Imagine you had $10,000,000 to build any type of escape room? What would it be?

Originally my main goal was to eventually build a multi-level escape room with a slide.  My imaginary multi-million dollar escape room would definitely have multiple slides.  In this imaginationary world do I get to get rid of the fire code too? Haha! If I could get rid of the fire code, I'd have an amazing mix of an indoor obstacle course, adult playground, maze, and an escape room.  There would be multiple levels, stairs, and slides.  I've spent way too many hours daydreaming about this, and I haven't narrowed down the theme to just one, but it would either be themed to steampunk, Labyrinth (80's movie with David Bowie in spandex), or the Cube (90's movie where the characters ran from high tech killer cube room to high tech killer cube room in different colors, trying to escape). The room would look like a Hollywood movie set and it would have the most tech out of any escape room on the face of the planet.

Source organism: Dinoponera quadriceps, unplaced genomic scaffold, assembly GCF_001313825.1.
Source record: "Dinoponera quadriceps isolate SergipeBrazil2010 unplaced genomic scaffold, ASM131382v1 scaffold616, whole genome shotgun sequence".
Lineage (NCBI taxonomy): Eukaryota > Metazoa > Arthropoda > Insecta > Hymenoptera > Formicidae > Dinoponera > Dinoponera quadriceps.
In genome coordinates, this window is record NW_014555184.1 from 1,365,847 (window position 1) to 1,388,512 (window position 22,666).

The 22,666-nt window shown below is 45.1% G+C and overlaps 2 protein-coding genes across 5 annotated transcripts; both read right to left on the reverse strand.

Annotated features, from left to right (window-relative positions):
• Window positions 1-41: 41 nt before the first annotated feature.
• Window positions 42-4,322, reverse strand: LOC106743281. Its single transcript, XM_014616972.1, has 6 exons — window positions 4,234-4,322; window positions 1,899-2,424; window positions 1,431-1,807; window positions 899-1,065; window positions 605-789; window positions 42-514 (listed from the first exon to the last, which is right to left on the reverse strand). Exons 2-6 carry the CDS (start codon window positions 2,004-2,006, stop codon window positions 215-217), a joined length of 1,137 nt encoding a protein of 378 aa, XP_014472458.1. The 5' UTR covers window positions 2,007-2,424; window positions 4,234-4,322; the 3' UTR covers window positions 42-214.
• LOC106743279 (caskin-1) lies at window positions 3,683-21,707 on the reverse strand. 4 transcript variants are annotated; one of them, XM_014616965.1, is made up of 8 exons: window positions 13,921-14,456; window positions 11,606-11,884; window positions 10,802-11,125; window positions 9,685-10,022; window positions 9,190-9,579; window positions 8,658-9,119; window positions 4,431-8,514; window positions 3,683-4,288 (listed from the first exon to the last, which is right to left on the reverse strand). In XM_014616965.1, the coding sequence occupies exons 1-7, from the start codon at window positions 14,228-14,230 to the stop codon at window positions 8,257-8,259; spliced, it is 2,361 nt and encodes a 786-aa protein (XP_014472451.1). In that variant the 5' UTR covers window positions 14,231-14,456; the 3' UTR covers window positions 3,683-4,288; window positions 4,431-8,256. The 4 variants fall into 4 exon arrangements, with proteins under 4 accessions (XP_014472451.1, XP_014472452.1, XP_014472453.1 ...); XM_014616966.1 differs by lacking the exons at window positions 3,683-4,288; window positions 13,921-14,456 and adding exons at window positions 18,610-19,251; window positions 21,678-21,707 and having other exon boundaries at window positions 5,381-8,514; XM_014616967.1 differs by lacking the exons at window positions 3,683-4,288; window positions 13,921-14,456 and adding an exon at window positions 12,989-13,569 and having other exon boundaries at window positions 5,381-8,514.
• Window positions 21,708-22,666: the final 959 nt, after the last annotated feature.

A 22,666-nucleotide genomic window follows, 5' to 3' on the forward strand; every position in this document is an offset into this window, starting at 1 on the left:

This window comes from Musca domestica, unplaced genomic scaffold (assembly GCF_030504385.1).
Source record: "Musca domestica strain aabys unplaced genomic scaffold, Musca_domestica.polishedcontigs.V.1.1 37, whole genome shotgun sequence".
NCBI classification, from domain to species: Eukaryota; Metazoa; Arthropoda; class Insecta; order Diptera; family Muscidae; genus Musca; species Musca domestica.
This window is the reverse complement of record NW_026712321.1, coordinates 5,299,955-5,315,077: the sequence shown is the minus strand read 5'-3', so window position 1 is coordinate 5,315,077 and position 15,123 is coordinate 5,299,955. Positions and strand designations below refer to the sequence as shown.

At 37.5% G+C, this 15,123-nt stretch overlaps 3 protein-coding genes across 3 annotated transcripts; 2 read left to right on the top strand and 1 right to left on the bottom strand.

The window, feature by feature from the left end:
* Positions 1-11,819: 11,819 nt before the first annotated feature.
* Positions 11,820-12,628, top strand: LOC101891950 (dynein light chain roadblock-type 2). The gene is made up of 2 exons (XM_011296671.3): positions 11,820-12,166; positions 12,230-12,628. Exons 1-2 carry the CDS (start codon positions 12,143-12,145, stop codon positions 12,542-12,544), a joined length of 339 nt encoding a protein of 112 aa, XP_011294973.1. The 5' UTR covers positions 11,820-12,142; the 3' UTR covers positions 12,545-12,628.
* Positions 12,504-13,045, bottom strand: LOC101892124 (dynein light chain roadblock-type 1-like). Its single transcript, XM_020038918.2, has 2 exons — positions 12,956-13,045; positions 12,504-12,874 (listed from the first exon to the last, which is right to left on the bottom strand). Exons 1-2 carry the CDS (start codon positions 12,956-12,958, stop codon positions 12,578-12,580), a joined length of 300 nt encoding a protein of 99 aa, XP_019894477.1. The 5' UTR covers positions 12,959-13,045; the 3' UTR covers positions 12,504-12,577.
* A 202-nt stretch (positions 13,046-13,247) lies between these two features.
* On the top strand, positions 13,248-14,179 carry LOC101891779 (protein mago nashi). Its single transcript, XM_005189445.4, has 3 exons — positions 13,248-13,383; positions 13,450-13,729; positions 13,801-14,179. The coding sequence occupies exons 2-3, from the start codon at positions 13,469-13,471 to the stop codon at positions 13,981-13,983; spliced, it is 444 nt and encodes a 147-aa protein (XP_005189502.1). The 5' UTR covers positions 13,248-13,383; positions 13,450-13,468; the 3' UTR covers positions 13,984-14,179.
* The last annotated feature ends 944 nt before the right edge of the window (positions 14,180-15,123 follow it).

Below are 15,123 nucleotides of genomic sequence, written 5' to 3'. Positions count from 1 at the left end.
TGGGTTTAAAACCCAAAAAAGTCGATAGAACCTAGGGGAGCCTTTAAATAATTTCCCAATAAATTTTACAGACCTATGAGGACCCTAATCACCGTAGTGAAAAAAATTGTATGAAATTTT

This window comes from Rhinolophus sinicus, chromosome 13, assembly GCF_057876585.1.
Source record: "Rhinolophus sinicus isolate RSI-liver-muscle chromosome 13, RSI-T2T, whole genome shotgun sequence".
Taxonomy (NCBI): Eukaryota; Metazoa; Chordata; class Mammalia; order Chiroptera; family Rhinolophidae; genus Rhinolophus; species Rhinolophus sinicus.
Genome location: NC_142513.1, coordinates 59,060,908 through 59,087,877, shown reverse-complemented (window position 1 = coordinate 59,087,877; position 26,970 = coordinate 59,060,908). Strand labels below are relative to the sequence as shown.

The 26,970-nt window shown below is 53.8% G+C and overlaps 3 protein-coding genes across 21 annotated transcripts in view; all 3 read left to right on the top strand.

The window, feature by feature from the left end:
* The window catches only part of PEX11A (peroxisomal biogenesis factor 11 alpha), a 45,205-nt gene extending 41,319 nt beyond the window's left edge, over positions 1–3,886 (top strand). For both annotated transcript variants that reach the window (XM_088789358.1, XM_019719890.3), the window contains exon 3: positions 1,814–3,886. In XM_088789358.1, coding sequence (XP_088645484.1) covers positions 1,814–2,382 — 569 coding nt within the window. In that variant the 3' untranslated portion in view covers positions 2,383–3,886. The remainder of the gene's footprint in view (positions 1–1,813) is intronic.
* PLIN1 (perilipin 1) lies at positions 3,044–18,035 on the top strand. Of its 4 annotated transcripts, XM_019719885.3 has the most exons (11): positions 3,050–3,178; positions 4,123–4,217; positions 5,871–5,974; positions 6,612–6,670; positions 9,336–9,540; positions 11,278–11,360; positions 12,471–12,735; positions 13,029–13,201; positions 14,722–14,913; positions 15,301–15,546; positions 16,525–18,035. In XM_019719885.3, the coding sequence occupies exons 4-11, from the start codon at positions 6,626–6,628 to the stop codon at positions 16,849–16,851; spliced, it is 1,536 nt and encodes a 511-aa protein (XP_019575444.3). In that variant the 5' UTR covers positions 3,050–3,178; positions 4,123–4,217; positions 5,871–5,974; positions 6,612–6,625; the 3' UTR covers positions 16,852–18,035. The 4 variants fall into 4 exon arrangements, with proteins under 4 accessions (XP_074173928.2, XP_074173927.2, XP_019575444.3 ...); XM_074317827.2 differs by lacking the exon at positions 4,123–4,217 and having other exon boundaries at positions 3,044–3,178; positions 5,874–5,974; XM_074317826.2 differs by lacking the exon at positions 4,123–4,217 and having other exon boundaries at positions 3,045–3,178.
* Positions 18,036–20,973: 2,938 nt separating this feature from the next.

Top 5 escape rooms you've played outside Exit Strategy?


1.) Magic Kingdom, Maze Rooms
2.) Abyss, Maze Rooms
3.) Red Giant, Questroom
4.) Fun House, Crossroads
5.) The Collector, 13th gate

Honorable Mention: Zoe, Escapade Games (more of an interactive experience than an escape room, only reason why it didn’t make it in my top 5)

Choose one experience and explain why: Puzzle heavy room vs. Immersive room with theatrics 

Tricky question, but I'd go with immersive room with theatrics if I had to pick.  I also consider theatrics "tech" so hopefully I'm not off base here. If anyone has done the rooms on my list they'll see they range from high to low tech, and from average puzzles to excellent puzzles.  I either love the set design and theatrics so much, I can overlook some blah puzzles.  Or, I love the puzzles and fun experience so much, I can overlook the lack of theatrics or tech.  However, an incredibly heavy puzzle room like Palace Games (which is beloved by everyone), is actually exhausting to me and takes most of the fun out of the experience.  I like more simple fun games that make you think but not feel like a complete idiot.